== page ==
Is it worth poisoning people to collect some gold?

That’s the question now facing Romania’s Prime Minister Mihai Tudose as he contemplates reopening the Rosia Montana goldfield.

Rosia Montana holds 314 tons of gold and so offers the prospect of making millions and creating short-term employment opportunities for thousands of workers.

But what it also offers the possibility of environmental destruction.

A mining project like this would use a process called cyanide amalgamation to extract gold, and this process has left devastation in its wake before, according to an article by Stephen Tuffnell, associate professor of modern US history at the University of Oxford.

In the 1970s, a copper mine in Rosia Montana caused the evacuation of the village of Geamana when its land was needed as a storage space for the mine’s cyanide-contaminated waste. The village now lies abandoned below toxic water.

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This isn’t an isolated case. Gold mining has caused a number of environmental crises over the years.

Cyanidation is the process of mixing finely crushed ores (also knowns as “sands” or “slimes”) in a cyanide solution. This is then mixed in large reservoirs and the gold is separated from its ore body.

This method increases the amount of gold collected but also creates vast amounts of toxic waste that then releases acid and metals into the surrounding area. Still, about 90% of gold is extracted this way, according to Tuffnell’s article on The Conversation.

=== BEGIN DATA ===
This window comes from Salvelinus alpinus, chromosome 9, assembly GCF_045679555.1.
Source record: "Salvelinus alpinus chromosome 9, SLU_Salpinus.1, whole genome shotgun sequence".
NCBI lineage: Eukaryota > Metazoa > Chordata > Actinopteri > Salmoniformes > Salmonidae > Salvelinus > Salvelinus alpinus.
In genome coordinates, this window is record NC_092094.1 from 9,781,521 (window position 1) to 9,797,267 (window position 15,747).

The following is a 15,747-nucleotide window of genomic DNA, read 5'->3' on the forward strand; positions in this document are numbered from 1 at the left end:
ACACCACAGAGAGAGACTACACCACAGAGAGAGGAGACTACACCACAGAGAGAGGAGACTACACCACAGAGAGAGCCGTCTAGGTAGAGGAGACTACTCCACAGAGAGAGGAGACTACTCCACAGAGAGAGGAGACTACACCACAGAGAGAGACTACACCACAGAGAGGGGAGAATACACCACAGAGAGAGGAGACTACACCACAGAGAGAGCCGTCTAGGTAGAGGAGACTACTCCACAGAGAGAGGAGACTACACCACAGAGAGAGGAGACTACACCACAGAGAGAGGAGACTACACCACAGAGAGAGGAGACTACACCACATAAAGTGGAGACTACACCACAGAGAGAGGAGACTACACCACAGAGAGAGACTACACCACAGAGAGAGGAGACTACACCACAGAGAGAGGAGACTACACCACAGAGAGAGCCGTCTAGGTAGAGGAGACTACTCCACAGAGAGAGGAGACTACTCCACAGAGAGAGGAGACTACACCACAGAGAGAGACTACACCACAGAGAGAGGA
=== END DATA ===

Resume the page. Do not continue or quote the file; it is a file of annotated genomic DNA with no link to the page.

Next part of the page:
This poisonous waste then sits in open ponds as its acid concentration drops to the legal limit. Spills occur when there is a dam failure or a break in pond lining. While these spills are short lived, they are extremely toxic, Tuffnell reported.

The environment can be — and has been — affected more long term by something called acid drainage. This happens due to the oxidation of iron ore found at the same time as precious minerals. When the iron reacts with the air, it releases sulphuric acid into the water.

And what consequences does acid in water have?

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The UN has called acid drainage the second biggest problem of our world, bested only by global warming, according to Tuffnell’s article on The Conversation.

In the United States alone, it is estimated that 22,000 kilometers of streams and 180,000 acres of freshwater reservoirs are affected by acid drainage. Waters in Canada, China, Papua New Guinea and more have also been affected.

In Romania, Prime Minister Tudose will decide whether to once again expose his country to this kind of acid drainage, and further damage the environment in ways that may not be easy to recover from.

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